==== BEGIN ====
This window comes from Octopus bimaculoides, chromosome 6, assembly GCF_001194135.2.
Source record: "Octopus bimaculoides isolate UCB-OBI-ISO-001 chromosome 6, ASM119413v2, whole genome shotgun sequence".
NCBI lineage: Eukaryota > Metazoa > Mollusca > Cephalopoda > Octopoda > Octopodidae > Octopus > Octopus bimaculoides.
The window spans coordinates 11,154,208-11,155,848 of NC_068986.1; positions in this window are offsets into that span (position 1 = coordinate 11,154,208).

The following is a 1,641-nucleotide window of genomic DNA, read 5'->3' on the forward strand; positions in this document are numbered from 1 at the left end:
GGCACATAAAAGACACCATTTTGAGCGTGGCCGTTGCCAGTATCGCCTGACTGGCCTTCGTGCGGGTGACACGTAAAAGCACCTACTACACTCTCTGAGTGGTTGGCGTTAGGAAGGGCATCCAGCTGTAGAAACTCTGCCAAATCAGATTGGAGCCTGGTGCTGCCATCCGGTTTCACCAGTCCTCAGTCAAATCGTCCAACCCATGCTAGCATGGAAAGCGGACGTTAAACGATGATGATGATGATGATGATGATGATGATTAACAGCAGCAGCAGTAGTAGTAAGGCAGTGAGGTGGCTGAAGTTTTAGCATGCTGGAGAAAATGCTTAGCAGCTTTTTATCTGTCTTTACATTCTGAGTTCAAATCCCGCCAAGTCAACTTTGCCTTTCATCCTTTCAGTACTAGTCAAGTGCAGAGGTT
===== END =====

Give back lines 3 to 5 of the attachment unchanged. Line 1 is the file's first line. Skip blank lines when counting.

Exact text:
NCBI lineage: Eukaryota > Metazoa > Mollusca > Cephalopoda > Octopoda > Octopodidae > Octopus > Octopus bimaculoides.
The window spans coordinates 11,154,208-11,155,848 of NC_068986.1; positions in this window are offsets into that span (position 1 = coordinate 11,154,208).

The following is a 1,641-nucleotide window of genomic DNA, read 5'->3' on the forward strand; positions in this document are numbered from 1 at the left end: